It was listening to a South Asian radio station in the United Kingdom that triggered the idea of starting an online ticketing service to eBay employee Santosh Panda in 2009.
Based in London, 39-year-old Panda, was listening to a local radio channel one morning when a listener came on air to request help in organising an event in the city. Panda, who was working the online marketplace, had set up a recruitment solutions company in Pune a year earlier.
But intrigued by the opportunity, he asked his employees to check on upcoming events in India. Spotting a chance to diversify, he renamed his venture as Ayojak.com and launched an online ticketing and event discovery business.
Panda had to cut costs dramatically to run his startup from the salary he earned from his regular job in UK. "It was a difficult time.
But I had learnt the art of survival and bootstrapping from my father who managed a 9-to-5 job in UCO Bank, while also operating a dairy farm," says Panda, whose family hails from Berhampur in Odisha.
"Sometimes there would be a delay of a week in paying salaries to employees back in Pune." After his wife and child were refused a visa to return to London, Panda decided to move back to India.
He was almost broke and the British High Commission had found this out. In 2012, after his return to the country, he had his first stroke of good fortune— an old friend invested Rs 15 lakh in the venture.
The business started generating cash, but it was still consuming more. "Till 2012, we had scaled to Rs 1.69 crore in revenues without taking anybody's money.
But we needed money desperately to sustain operations," says Panda. During a startup event in Bangalore, he metGoogle India managing dir e c t o r R a j a n Anandan who introduced him to Ravi Gururaj and Raj Chinai, cofounders of HBS Angels.
"We found Santosh (Panda) to be relentless in his pursuit. He had great product design sense, unimpeachable personal ethics and had invested a ton of his own savings and sweat into the venture.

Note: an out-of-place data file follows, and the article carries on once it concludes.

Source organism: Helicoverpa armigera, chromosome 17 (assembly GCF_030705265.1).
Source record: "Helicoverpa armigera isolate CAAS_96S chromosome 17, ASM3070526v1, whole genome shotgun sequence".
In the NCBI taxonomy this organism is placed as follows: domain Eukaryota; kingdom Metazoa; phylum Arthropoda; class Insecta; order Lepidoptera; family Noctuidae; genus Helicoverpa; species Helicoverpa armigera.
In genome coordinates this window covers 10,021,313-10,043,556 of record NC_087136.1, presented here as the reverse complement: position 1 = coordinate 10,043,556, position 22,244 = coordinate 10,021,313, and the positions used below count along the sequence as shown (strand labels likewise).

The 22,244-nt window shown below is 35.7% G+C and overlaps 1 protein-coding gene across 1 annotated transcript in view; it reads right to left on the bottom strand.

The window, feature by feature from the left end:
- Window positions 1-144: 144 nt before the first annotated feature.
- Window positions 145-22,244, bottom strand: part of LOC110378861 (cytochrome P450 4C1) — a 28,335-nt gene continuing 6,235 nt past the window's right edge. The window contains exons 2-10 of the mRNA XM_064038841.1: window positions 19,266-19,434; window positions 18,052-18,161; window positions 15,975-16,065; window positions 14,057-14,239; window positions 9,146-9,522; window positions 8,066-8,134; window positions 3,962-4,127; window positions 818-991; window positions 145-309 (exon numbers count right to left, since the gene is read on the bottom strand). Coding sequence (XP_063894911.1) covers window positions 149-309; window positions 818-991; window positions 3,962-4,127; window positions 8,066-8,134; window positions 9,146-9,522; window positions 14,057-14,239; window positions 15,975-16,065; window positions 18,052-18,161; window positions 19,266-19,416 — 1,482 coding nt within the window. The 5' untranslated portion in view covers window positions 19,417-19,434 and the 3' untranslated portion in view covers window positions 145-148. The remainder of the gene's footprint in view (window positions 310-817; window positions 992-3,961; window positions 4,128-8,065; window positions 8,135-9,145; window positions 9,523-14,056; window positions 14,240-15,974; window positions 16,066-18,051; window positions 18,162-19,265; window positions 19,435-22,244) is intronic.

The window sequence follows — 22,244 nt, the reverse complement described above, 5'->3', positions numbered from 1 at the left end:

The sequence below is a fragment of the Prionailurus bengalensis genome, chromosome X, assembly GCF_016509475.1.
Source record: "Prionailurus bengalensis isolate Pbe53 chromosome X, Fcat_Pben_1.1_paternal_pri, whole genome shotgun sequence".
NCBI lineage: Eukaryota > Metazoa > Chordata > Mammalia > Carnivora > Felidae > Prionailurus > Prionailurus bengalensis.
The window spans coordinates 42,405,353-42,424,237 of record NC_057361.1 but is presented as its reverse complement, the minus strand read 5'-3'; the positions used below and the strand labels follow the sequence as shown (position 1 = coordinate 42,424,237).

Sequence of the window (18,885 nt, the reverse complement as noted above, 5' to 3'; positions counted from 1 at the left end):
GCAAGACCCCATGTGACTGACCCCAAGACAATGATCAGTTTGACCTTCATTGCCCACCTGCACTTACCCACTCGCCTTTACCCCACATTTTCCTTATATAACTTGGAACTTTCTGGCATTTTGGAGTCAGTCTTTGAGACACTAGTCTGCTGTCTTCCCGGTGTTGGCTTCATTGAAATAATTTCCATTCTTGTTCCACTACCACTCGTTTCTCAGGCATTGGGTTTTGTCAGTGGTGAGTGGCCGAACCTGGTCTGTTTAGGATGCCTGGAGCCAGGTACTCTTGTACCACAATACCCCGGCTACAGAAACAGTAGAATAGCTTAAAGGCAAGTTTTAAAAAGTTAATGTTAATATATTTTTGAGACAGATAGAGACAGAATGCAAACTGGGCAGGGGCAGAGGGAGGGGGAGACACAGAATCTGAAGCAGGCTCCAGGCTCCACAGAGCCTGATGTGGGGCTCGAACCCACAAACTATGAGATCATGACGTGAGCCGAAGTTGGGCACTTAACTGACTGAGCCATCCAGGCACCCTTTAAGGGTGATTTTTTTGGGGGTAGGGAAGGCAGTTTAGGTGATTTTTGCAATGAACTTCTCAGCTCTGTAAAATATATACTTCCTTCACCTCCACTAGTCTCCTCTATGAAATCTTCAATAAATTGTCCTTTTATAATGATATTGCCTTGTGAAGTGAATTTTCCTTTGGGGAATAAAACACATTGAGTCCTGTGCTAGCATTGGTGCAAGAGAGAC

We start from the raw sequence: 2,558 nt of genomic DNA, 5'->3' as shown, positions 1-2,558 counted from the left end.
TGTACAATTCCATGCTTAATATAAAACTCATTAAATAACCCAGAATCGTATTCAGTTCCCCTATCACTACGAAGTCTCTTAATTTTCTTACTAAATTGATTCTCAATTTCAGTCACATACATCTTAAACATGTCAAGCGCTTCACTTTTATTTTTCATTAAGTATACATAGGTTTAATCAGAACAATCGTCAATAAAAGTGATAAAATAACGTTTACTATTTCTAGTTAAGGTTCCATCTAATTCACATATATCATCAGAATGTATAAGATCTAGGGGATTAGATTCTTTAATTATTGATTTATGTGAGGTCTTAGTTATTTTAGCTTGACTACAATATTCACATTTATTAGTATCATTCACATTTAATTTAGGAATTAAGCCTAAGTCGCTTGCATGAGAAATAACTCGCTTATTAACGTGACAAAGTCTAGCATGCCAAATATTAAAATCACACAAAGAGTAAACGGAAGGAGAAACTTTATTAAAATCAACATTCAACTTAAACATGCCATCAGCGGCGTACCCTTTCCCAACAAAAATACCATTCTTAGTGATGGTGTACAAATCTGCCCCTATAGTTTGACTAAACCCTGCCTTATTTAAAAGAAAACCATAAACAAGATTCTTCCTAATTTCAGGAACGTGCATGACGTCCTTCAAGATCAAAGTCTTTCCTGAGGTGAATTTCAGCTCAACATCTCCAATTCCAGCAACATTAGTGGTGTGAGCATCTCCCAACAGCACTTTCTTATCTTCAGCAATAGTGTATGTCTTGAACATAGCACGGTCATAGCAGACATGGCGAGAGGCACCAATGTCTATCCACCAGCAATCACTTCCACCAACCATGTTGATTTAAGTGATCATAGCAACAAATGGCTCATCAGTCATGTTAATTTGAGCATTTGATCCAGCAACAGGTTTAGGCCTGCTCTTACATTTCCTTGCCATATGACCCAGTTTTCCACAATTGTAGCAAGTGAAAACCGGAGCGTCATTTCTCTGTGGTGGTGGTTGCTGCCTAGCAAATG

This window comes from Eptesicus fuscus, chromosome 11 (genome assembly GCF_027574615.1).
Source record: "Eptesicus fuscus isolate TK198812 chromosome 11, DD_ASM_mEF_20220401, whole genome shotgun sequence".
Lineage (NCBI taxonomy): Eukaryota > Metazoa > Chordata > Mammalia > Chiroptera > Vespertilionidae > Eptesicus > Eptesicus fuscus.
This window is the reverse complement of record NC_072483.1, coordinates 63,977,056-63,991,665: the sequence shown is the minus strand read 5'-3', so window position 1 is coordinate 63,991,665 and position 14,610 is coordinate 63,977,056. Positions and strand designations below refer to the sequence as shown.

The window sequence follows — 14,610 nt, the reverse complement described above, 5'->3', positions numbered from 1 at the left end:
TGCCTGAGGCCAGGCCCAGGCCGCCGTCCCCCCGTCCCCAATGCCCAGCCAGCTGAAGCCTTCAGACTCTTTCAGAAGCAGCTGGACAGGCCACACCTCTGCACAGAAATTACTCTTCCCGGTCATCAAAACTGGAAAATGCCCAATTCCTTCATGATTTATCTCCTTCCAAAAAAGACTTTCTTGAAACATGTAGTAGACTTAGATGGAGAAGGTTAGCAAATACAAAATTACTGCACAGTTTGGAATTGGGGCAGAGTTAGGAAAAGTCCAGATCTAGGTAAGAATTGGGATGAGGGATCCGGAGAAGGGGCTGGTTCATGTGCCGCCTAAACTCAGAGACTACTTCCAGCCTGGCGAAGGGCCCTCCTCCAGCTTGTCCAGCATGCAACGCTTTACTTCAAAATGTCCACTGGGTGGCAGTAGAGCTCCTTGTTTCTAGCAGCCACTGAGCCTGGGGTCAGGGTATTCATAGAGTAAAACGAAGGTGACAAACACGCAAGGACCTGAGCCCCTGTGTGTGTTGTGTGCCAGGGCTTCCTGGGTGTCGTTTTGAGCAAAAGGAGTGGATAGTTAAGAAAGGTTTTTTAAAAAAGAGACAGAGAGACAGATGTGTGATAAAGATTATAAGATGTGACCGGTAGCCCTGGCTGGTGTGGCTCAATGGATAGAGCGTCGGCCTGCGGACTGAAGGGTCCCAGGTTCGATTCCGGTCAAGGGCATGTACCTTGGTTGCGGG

A combination of these factors made the venture irresistible," says Chinai. Anandan with HBS Angels looped in Srijan Capital and Blume Ventures, who were already interested.
All four angels co-invested an undisclosed sum in the startup this January. "It's the perfect business to transition to an online model—which will result in greater convenience and lower costs for operators," says Gururaj. The company's revenues come from a commission of 1.99% on every ticket sold, coupled with a `15 'convenience fee.' For customisation, the commission goes as high as 7%. In India, online ticketing and event management is a Rs 5,000-crore industry, growing at the rate of 20-25% every year. However, events is also a seasonal market in India.
This led Ayojak to again re-brand itself last month as Explara.com. "Lot of people confused our old name Ayojak with an event organiser which we are not. We are a technology platform," says Panda.
The company will now start exploring markets, such as Singapore, Indonesia, the Philippines and the Middle-East, in the next six months. Worldover, event management is a $25 billion (Rs 1.5 lakh crore) industry, the largest player being Ticketmaster, which has over $10 billion (Rs 60,000 crore) in revenues.
Another startup Eventbrite which is in the same space as Explara has sold tickets worth $1 billion (about Rs 6,000 crore) since 2006. While large companies, such as Ticketmaster, provide ticketing for big events such as concerts for a Madonna or a Beyonce, Explara wants to tap neighborhood workshops, fund raisers, parties and Bollywood concerts.
"Our goal is to make an engine for small and medium events like what RedBus did for the small time bus operators in India," says Panda.